Every day there is one commentator or another who highlights inequality as a major issue in society. Progressives echo this, but conservatives never mention it. Equality is not part of their DNA. Indeed, they regard inequality as the acceptable norm. Their policies and actions worsen inequality. They do not see its malignancy, nor do they see that it is spreading inexorably, here and elsewhere. They have no cure, because to them it’s insignificant and inconsequential, a benign condition not worthy of a politician’s attention.

When conservatives are society’s physicians, expect no diagnosis of the cancer of inequality; expect no remediation.

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9/11/2016Anger and resentment, born of inequality, dispossession and despair, have won the US election for Donald Trump. He tapped into these feelings and promised a better future. The same feelings brought about the Brexit result. Now is the time to tackle the worldwide scourge of inequality. Will Trump be able to do so? Do other world leaders recognise this invasive cancer? Who of them is willing to tackle it, or able to do so? The challenge of diagnosing the malignant inequality syndrome and working out a remedy is one for all world leaders. Are they up to it?


10/11/2016Before we start talking about inequality in the world, how about we take the lessons of brexit and the us election, and then look at our own backyard? America assumed they took Brexit seriously, and tried to make appeals regarding welfare and equality. But apparently the Americans missed the broader lesson that large segments of the population had completely lost faith in the media, the intelligentsia offering fact-checking and expert analysis, and the so-called experienced political professionals. All three were completely out of touch with what the majority of voters wanted. It appears trying to deal with the actual cause of our problems wasn't as important to voters as opposed to dealing with those whom they've chosen to blame.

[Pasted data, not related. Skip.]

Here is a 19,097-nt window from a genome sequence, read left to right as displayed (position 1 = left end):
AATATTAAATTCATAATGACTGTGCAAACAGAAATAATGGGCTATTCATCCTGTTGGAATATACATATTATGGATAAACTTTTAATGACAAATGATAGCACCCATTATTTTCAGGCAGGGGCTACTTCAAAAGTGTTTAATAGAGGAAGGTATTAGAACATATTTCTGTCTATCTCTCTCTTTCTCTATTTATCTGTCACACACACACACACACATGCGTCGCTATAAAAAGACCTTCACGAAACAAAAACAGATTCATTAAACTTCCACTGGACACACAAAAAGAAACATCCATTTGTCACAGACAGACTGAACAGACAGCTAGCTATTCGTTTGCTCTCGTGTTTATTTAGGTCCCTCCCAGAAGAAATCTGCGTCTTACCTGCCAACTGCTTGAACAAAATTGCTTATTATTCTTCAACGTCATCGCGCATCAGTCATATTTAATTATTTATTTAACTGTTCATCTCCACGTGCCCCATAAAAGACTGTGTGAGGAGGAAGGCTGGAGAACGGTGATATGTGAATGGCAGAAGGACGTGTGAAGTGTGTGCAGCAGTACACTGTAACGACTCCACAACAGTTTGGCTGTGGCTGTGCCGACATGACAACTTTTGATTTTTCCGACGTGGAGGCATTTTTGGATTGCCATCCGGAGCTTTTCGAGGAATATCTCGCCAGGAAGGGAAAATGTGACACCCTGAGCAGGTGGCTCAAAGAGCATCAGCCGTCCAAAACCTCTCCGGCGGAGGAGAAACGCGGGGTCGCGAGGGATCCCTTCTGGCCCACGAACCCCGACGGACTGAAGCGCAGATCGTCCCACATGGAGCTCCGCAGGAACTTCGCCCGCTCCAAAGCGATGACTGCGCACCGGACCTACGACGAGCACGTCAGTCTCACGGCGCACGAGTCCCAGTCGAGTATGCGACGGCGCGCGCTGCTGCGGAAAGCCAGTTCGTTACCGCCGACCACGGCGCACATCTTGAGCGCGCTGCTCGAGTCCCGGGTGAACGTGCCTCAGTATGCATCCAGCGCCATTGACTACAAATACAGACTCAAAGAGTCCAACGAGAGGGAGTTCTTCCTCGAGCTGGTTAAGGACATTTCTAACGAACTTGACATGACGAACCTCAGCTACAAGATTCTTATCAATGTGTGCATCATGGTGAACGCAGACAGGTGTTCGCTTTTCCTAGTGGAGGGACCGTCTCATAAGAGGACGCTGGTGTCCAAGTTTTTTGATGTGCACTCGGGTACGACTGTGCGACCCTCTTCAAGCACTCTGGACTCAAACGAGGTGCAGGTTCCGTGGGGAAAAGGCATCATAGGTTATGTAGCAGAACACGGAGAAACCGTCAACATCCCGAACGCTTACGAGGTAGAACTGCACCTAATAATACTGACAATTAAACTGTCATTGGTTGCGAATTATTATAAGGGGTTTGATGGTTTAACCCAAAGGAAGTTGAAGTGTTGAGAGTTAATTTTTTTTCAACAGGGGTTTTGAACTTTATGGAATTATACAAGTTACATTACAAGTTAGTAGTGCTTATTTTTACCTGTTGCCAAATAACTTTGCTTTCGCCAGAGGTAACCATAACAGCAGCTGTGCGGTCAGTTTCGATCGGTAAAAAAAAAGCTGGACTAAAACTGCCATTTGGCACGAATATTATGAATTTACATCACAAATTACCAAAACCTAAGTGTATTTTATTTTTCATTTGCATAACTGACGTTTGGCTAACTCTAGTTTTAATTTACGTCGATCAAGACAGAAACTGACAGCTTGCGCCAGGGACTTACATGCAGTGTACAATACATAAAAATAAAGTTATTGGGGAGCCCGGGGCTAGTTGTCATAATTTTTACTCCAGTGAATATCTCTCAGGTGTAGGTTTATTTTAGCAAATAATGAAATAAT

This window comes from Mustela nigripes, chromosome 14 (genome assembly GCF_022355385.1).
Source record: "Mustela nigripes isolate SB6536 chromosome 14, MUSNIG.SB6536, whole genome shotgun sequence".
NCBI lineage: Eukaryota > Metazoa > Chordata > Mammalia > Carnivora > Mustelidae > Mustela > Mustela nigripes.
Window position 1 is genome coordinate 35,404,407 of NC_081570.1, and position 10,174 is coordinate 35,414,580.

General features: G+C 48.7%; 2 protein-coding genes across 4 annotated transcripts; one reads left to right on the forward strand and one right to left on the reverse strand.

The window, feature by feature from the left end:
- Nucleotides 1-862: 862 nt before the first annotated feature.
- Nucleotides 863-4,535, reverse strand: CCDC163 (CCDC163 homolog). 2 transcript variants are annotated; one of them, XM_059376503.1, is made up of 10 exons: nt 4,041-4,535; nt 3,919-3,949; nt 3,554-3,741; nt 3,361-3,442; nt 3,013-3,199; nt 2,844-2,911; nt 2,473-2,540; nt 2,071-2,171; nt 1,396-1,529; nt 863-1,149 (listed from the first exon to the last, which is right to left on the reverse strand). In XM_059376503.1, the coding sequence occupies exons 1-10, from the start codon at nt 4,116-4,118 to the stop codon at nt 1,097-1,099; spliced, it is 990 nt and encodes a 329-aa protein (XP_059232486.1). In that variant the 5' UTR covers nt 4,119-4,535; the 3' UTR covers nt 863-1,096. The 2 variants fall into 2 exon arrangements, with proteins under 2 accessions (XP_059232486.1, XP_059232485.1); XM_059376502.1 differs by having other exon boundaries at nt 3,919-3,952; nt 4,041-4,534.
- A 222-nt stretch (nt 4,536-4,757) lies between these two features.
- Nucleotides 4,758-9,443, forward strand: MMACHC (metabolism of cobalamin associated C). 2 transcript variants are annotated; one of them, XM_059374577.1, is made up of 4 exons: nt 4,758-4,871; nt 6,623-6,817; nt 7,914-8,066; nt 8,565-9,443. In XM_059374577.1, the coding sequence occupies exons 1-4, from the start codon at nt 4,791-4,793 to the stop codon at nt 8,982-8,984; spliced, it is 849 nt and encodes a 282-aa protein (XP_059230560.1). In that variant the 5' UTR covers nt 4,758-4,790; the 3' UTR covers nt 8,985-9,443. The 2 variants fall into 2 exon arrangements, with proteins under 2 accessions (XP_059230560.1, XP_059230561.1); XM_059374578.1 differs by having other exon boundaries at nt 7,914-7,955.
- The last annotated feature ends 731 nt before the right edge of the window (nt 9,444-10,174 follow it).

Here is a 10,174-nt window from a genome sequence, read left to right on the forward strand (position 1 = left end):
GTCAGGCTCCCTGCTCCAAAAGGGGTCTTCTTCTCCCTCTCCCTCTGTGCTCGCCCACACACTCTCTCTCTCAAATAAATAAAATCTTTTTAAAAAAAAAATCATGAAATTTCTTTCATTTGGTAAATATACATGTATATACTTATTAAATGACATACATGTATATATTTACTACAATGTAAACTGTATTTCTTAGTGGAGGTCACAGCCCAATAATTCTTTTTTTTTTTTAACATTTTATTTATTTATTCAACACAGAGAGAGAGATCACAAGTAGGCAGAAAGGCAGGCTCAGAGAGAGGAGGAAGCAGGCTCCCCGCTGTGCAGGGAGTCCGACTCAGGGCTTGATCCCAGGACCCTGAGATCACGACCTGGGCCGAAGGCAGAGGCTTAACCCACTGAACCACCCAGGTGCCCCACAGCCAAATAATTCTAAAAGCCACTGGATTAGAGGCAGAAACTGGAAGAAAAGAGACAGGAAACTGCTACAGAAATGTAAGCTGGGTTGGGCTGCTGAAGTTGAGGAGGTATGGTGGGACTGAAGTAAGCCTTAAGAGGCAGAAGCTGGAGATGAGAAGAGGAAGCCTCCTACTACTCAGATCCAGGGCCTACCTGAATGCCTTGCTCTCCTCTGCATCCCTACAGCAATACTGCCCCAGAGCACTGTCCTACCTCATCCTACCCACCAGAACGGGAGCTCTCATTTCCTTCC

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10/11/2016NL Thank you for your comment and welcome to [i]The Political Sword[/i]. Do come again. Isn’t it interesting to listen to the analyses by the pundits of how the Trump victory came about? Several rightly attribute it to the anger of the middle class that has lost jobs and homes because globalization has moved their jobs overseas. Several see it as an adverse reaction to the political establishment, which they believe no longer cares for their plight, or does anything to alleviate it. But how many have mentioned the core problem, the INEQUALITY that so many in America feel. Having lost jobs, home, security and hope, they feel the world has left them behind and that nobody cares. Along comes Trump who says he does care and will restore their lost status. They believed him, and voted him in; now he has to deliver. What amazes me is the apparent ignorance of politicians, or their unwillingness to acknowledge, that deepening inequality is at the heart of the problems America and other Western nations are experiencing, and that unless it is addressed the anger and hopelessness that drove so many into Trump’s arms will not abate. When will they learn?